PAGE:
Round Pegs, Square Holes, and Finding Your Space in the Gym

“I just feel…like I don’t belong at the gym.”

Let’s think about this for a minute—first of all, how many of us are guilty of this?!  For many, this is a total setback from reaching goals and making progress!  And then, let’s talk for a minute about what the hell it even means to look like we belong in a gym?  Why are we still so inclined to believe that fit people belong in gyms and unfit people don’t?  How backward is that?  But how about the general assumption that fit has a look, and that it’s usually slender?  Why are people so inclined to notice  a thin woman, who may or may not work out at all, and assume she’s fit, while overlooking the fact that plenty of bigger girls are way more fit?  Hell, when I’m not dieted down I am not sure how fit I appear, but I have rarely met a thin woman who can outlift me.  I actually want to write “I have never…” but to avoid argument I’ll say rarely.

So it’s time for another post about what fit looks like, what it means to be fit, how our minds have been so unfortunately adulterated by the media, and how we can rethink our bodies.

Nobody—not even the most fit person you’ve ever met in your LIFE—goes to the gym BECAUSE she’s fit.  People go to the gym to GET fit.  To get MORE fit.  To improve, to reach goals, to affect some new change.  Some people think they go to STAY fit, but to be honest, it usually doesn’t go well for people without goals.  So half the people I know who go to stay fit are really just there because they feel like they should be, and they’re just taking up space that would be way more useful to someone trying to GET fit or get MORE fit.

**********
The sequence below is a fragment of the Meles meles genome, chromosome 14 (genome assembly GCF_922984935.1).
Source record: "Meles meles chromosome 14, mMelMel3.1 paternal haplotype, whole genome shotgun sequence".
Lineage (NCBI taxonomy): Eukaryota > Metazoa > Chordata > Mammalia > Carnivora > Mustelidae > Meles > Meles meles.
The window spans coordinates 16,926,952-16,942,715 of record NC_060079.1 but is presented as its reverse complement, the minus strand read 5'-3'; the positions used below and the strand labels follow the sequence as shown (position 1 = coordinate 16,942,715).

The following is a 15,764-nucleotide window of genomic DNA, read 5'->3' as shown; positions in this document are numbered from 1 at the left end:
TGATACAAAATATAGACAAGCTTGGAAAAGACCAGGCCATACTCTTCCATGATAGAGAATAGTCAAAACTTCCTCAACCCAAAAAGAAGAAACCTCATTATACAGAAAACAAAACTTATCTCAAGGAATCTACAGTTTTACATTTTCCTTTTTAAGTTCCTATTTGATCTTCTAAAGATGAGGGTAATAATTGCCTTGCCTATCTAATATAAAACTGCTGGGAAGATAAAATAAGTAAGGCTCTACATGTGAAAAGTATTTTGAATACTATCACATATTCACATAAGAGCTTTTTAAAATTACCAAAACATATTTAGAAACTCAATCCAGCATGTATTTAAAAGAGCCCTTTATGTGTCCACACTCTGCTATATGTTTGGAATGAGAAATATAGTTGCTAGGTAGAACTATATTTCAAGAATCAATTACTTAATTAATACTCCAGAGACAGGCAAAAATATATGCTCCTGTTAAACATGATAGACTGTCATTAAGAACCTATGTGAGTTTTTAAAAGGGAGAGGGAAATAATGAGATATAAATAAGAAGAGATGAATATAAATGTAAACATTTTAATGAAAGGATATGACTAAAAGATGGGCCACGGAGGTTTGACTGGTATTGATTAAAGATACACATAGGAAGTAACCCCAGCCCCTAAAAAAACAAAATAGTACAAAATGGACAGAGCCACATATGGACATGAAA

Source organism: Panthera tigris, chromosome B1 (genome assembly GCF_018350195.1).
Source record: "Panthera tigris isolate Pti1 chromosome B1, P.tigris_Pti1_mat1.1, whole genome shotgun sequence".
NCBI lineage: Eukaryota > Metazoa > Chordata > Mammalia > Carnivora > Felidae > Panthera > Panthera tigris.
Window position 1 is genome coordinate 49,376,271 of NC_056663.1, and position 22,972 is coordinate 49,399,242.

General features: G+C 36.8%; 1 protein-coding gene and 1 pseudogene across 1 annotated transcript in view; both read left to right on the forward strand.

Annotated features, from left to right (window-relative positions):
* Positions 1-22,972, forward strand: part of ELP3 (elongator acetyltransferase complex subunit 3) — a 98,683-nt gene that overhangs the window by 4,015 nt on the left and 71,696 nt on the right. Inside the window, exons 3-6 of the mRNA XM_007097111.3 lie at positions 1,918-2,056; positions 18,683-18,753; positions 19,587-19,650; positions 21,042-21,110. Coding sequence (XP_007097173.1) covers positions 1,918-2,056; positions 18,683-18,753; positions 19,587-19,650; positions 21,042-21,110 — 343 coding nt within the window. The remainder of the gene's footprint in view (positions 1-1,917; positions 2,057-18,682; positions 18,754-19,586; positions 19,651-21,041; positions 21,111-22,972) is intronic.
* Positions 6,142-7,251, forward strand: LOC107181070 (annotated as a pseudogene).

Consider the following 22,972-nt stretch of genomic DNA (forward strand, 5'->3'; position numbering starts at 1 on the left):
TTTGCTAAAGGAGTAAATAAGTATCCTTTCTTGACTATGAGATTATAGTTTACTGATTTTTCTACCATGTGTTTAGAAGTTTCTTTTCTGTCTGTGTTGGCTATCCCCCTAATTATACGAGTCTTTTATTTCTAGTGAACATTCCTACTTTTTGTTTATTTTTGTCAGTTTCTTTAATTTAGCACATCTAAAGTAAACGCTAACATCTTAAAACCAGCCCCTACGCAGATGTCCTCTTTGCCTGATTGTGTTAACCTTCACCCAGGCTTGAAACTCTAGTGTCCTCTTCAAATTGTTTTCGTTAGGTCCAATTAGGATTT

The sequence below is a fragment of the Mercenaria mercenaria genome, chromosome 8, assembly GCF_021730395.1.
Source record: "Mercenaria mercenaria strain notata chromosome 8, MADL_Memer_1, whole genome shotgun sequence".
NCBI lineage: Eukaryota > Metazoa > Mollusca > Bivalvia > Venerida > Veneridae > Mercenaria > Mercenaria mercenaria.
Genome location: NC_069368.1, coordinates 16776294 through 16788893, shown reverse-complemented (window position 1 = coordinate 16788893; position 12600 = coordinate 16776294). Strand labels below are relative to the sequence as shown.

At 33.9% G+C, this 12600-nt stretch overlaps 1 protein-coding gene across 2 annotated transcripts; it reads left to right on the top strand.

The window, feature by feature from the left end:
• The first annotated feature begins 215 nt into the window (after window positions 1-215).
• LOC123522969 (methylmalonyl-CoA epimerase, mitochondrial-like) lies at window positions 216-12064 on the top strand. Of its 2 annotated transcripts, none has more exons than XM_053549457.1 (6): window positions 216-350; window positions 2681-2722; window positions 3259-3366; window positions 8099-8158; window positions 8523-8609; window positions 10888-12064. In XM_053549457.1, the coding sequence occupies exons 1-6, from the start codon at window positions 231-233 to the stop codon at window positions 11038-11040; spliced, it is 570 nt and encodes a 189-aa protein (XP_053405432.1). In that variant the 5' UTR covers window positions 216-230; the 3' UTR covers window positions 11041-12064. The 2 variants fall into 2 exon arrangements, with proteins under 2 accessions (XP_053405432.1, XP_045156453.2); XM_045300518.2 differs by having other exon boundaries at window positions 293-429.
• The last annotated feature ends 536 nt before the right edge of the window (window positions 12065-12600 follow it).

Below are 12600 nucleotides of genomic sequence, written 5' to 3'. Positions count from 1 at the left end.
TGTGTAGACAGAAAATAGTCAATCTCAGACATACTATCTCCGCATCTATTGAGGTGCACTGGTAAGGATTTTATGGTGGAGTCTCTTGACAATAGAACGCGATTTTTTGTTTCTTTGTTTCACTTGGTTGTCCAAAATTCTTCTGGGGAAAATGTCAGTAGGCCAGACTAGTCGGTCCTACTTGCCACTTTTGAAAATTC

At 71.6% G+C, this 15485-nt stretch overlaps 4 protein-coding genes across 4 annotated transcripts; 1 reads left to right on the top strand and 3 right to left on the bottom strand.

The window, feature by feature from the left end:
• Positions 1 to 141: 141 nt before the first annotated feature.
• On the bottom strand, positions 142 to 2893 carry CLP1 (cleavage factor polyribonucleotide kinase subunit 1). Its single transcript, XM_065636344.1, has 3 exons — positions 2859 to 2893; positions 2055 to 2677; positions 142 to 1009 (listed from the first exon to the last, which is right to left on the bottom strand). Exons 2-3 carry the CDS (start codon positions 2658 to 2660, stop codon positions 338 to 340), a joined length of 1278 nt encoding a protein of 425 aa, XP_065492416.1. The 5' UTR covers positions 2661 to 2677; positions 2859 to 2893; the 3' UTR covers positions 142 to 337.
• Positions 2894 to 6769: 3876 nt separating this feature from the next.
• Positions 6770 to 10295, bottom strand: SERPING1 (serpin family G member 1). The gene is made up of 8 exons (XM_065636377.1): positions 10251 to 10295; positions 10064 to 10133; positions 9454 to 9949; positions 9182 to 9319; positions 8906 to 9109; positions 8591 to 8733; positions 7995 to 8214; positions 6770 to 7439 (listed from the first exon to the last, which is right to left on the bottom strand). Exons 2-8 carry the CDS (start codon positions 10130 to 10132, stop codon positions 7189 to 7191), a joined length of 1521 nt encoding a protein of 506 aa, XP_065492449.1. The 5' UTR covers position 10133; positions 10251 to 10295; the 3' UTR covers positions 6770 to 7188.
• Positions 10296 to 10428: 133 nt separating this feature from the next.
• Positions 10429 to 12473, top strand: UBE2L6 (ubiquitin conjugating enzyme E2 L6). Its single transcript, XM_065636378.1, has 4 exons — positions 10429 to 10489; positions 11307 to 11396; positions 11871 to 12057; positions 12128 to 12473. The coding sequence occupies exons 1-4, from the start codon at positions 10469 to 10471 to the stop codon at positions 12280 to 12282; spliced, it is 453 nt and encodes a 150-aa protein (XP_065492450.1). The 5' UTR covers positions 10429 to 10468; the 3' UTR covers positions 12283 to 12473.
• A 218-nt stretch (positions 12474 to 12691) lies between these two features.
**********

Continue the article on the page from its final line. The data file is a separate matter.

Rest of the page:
When I was new to lifting and trying to explore the possibilities for my body, I met a coach who had been around bodybuilding and powerlifting for two decades.  This old man was seriously what we’d call old school, but after years of observing athletes of all sorts, the guy knew a thing or two about them.  He approached me while I was deadlifting at the University of Maine gym, and we became friends.  The next day, he caught me running on a treadmill and asked me what the hell I was doing.  Shocked and frankly a little scared, I told him I was trying to get lean.  He told me that runners run, and lifters lift, and stopped my treadmill for me.  Bastard.  I was not yet a “lifter,” I was just a girl in a gym trying to figure it out!  But he gave me some great advice—he told me that runners are not thin because they run, they run because they are thin and their bodies are made for it.  He explained to me about body types and genetic inclinations, and pointed out athletes in a variety of sports that had certain characteristics.   He told me that I could fight my genetics or work with them, but my life would be a lot better and I’d love my body much more if I figured out what my body was meant for.